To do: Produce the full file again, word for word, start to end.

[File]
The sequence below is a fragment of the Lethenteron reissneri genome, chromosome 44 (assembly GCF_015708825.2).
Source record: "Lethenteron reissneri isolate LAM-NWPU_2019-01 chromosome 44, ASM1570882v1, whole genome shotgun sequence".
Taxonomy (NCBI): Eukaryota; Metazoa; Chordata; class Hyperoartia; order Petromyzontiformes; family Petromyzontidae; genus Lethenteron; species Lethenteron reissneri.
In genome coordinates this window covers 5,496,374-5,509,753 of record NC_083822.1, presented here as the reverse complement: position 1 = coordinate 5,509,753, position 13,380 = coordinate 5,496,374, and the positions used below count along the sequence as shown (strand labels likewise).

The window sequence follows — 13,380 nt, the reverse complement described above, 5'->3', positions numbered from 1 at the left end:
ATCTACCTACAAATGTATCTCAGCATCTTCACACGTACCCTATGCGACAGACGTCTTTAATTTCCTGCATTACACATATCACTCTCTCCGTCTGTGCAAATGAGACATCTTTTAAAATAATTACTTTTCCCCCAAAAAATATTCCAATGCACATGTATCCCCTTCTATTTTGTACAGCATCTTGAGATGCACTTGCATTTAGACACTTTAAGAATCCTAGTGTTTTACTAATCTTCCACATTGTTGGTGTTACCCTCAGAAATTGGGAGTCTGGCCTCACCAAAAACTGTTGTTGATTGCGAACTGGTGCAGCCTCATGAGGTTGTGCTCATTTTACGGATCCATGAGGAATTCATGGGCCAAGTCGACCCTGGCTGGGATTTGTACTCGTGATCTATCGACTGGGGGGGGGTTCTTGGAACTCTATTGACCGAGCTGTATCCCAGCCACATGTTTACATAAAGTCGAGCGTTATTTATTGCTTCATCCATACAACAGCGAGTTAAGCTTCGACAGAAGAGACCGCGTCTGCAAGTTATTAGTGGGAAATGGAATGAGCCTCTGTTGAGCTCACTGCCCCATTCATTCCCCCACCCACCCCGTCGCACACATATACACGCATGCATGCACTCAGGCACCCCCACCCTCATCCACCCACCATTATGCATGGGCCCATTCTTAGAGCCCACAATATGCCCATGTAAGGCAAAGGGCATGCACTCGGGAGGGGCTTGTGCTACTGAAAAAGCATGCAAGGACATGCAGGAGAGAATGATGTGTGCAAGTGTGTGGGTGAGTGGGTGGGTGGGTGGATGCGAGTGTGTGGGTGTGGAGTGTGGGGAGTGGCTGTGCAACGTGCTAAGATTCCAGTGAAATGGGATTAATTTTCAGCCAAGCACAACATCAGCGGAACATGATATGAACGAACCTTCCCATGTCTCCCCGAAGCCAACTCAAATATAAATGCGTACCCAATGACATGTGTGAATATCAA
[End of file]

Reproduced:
The sequence below is a fragment of the Lethenteron reissneri genome, chromosome 44 (assembly GCF_015708825.2).
Source record: "Lethenteron reissneri isolate LAM-NWPU_2019-01 chromosome 44, ASM1570882v1, whole genome shotgun sequence".
Taxonomy (NCBI): Eukaryota; Metazoa; Chordata; class Hyperoartia; order Petromyzontiformes; family Petromyzontidae; genus Lethenteron; species Lethenteron reissneri.
In genome coordinates this window covers 5,496,374-5,509,753 of record NC_083822.1, presented here as the reverse complement: position 1 = coordinate 5,509,753, position 13,380 = coordinate 5,496,374, and the positions used below count along the sequence as shown (strand labels likewise).

The window sequence follows — 13,380 nt, the reverse complement described above, 5'->3', positions numbered from 1 at the left end:
ATCTACCTACAAATGTATCTCAGCATCTTCACACGTACCCTATGCGACAGACGTCTTTAATTTCCTGCATTACACATATCACTCTCTCCGTCTGTGCAAATGAGACATCTTTTAAAATAATTACTTTTCCCCCAAAAAATATTCCAATGCACATGTATCCCCTTCTATTTTGTACAGCATCTTGAGATGCACTTGCATTTAGACACTTTAAGAATCCTAGTGTTTTACTAATCTTCCACATTGTTGGTGTTACCCTCAGAAATTGGGAGTCTGGCCTCACCAAAAACTGTTGTTGATTGCGAACTGGTGCAGCCTCATGAGGTTGTGCTCATTTTACGGATCCATGAGGAATTCATGGGCCAAGTCGACCCTGGCTGGGATTTGTACTCGTGATCTATCGACTGGGGGGGGGTTCTTGGAACTCTATTGACCGAGCTGTATCCCAGCCACATGTTTACATAAAGTCGAGCGTTATTTATTGCTTCATCCATACAACAGCGAGTTAAGCTTCGACAGAAGAGACCGCGTCTGCAAGTTATTAGTGGGAAATGGAATGAGCCTCTGTTGAGCTCACTGCCCCATTCATTCCCCCACCCACCCCGTCGCACACATATACACGCATGCATGCACTCAGGCACCCCCACCCTCATCCACCCACCATTATGCATGGGCCCATTCTTAGAGCCCACAATATGCCCATGTAAGGCAAAGGGCATGCACTCGGGAGGGGCTTGTGCTACTGAAAAAGCATGCAAGGACATGCAGGAGAGAATGATGTGTGCAAGTGTGTGGGTGAGTGGGTGGGTGGGTGGATGCGAGTGTGTGGGTGTGGAGTGTGGGGAGTGGCTGTGCAACGTGCTAAGATTCCAGTGAAATGGGATTAATTTTCAGCCAAGCACAACATCAGCGGAACATGATATGAACGAACCTTCCCATGTCTCCCCGAAGCCAACTCAAATATAAATGCGTACCCAATGACATGTGTGAATATCAA